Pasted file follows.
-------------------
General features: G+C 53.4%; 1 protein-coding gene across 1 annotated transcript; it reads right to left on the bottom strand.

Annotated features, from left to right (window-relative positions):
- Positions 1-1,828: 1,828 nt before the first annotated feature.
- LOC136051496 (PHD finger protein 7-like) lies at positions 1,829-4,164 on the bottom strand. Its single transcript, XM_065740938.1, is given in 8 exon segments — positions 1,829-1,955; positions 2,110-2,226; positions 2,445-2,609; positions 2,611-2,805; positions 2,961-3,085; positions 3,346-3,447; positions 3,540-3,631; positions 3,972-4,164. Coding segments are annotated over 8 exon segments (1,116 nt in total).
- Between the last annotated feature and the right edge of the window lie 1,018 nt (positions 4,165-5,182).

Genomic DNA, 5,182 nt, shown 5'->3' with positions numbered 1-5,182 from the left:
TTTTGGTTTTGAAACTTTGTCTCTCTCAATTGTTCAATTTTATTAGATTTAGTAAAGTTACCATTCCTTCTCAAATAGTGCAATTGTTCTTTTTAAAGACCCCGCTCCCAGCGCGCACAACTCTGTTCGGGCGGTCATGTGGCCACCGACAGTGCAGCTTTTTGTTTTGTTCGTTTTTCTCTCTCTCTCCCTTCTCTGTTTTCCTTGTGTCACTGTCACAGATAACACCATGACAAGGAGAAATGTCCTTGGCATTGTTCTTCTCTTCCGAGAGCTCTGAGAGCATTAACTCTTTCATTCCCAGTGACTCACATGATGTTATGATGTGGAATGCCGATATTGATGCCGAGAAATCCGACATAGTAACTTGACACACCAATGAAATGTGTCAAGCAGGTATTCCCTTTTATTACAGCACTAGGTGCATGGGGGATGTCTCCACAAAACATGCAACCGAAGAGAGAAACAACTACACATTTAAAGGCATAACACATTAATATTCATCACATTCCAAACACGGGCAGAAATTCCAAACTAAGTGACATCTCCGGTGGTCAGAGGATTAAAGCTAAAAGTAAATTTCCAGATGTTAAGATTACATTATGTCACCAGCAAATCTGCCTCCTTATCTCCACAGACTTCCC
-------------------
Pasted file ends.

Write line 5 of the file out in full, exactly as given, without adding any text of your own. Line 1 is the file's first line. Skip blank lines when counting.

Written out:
- Between the last annotated feature and the right edge of the window lie 1,018 nt (positions 4,165-5,182).